Review of lost judgment – crime and punishment
Yakuza’s latest spin-off sees Sega returns to the seedy underbelly of Tokyo and Yokohama in this gripping new crime thriller.
Sega’s Yakuza franchise has really had a turbulent history in the West. At first there was a limited attempt to sell it to mainstream gamers, but when that didn’t work Sega quickly gave up and many of the subsequent spin-offs were never released here. They’ve tried again more recently, and as a result the franchise has gradually gained new audiences, with Yakuza: Like A Dragon and 2019’s Judgment coming the closest to mainstream success.
These two games were important milestones for the series in several ways, with Like A Dragon becoming more of a traditional role-playing game, with turn-based combat, and the Judgment spin-off emerging as the more action-oriented of the two, now that the original main character Kazuma Kiryu has been retired.
As a direct sequel to the last game, Lost Judgment once again introduces you as private investigator Takayuki Yagami, as he finds himself embroiled in a new murder case that quickly turns into a larger plot. There is a lot of pulp action in Lost Judgment and the franchise as a whole, but in this game Sega also has a serious story to tell.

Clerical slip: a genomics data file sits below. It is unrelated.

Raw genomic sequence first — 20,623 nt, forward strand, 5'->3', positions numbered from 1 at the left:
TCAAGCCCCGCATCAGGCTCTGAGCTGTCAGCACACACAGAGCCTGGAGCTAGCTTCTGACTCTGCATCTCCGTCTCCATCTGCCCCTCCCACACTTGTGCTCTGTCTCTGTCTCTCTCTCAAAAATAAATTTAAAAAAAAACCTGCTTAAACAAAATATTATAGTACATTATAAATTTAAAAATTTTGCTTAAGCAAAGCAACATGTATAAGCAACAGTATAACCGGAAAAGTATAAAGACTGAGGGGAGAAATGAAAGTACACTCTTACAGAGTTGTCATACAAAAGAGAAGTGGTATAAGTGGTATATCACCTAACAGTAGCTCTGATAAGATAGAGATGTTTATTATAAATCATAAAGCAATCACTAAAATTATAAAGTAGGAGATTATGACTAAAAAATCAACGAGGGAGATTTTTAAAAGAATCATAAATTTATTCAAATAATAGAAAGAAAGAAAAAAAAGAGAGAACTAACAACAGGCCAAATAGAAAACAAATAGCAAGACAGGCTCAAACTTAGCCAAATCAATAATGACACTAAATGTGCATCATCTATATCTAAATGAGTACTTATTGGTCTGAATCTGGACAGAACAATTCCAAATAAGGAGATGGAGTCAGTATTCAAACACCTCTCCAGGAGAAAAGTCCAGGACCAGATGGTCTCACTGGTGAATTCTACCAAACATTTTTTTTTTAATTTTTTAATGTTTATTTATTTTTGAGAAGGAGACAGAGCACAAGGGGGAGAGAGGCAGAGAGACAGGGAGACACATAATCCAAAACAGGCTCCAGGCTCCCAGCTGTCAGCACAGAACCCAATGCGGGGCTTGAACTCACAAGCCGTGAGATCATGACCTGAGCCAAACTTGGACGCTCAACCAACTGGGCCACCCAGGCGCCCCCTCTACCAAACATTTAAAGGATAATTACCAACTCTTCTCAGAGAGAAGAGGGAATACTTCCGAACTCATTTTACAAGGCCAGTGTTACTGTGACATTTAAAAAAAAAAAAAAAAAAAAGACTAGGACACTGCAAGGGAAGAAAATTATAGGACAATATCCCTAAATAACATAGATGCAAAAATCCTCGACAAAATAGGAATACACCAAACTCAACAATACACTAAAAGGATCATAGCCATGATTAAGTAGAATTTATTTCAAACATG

While the yakuza still feature in the game’s plot, there is a clear effort to move away from the topic and in terms of the story, Lost Judgment is really set in the same universe as Yakuza, with little real connection to it. the rest of the series. In terms of asset reuse, this often seems worrisome as an expansion pack rather than a separate game, not only returning to the wicked streets of Kamurocho, in the fictional version of the Tokyo series, but also the neighborhood. Isezaki Ijincho from Yokohama from Like A Dragon.
New locations have been created just for Lost Judgment, but even so, it’s hard not to notice the number of reused assets if you’ve played any of the other games. It’s fair enough in a way – these games have a limited audience and yet the graphics are very good – but going to local bars and shops to waste time with mini-games and side quests is something that starts to sound very familiar.
Yes, it’s cool that the arcades have real versions of Space Harrier and Virtua Fighter 5 (and Sonic Fighters, for some reason) but the Yakuza series has been building on the novelty of such virtual tourism for decades and this novelty is dwindling, even if you’ve only played one or two of the previous titles.
It doesn’t help that while Like A Dragon mixes things up with its new fighting style, Lost Judgment is still very similar to older games. Yagami is more acrobatic than Kiryu but the underlying combat clearly has the same roots. There are a few chases and tail sequences, as well as a new minor stealth element, that weren’t in Yakuza, plus a Phoenix Wright-style investigative minigame but none of these are much fun. and Lost Judgment seems to realize this as they are. not as many or long as last time.